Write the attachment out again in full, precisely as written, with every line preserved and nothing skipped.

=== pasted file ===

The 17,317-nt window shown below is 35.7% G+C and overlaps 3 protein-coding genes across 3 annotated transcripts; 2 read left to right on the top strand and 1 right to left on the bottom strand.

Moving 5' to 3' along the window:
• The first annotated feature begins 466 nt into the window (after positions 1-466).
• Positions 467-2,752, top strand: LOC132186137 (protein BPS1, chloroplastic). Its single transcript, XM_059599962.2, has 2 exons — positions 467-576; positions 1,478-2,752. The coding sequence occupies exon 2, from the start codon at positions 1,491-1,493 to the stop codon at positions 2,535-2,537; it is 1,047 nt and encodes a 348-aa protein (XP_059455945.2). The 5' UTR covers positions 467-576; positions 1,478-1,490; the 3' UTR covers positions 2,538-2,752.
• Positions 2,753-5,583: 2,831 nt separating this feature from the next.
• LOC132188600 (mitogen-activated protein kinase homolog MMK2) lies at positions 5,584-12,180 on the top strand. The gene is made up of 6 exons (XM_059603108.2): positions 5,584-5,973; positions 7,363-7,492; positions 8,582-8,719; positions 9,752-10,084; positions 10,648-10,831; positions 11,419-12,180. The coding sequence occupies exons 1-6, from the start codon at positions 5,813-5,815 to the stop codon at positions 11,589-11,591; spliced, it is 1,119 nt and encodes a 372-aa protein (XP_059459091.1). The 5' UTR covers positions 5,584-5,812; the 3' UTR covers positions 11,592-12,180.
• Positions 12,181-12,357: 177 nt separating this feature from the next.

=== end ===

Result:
The 17,317-nt window shown below is 35.7% G+C and overlaps 3 protein-coding genes across 3 annotated transcripts; 2 read left to right on the top strand and 1 right to left on the bottom strand.

Moving 5' to 3' along the window:
• The first annotated feature begins 466 nt into the window (after positions 1-466).
• Positions 467-2,752, top strand: LOC132186137 (protein BPS1, chloroplastic). Its single transcript, XM_059599962.2, has 2 exons — positions 467-576; positions 1,478-2,752. The coding sequence occupies exon 2, from the start codon at positions 1,491-1,493 to the stop codon at positions 2,535-2,537; it is 1,047 nt and encodes a 348-aa protein (XP_059455945.2). The 5' UTR covers positions 467-576; positions 1,478-1,490; the 3' UTR covers positions 2,538-2,752.
• Positions 2,753-5,583: 2,831 nt separating this feature from the next.
• LOC132188600 (mitogen-activated protein kinase homolog MMK2) lies at positions 5,584-12,180 on the top strand. The gene is made up of 6 exons (XM_059603108.2): positions 5,584-5,973; positions 7,363-7,492; positions 8,582-8,719; positions 9,752-10,084; positions 10,648-10,831; positions 11,419-12,180. The coding sequence occupies exons 1-6, from the start codon at positions 5,813-5,815 to the stop codon at positions 11,589-11,591; spliced, it is 1,119 nt and encodes a 372-aa protein (XP_059459091.1). The 5' UTR covers positions 5,584-5,812; the 3' UTR covers positions 11,592-12,180.
• Positions 12,181-12,357: 177 nt separating this feature from the next.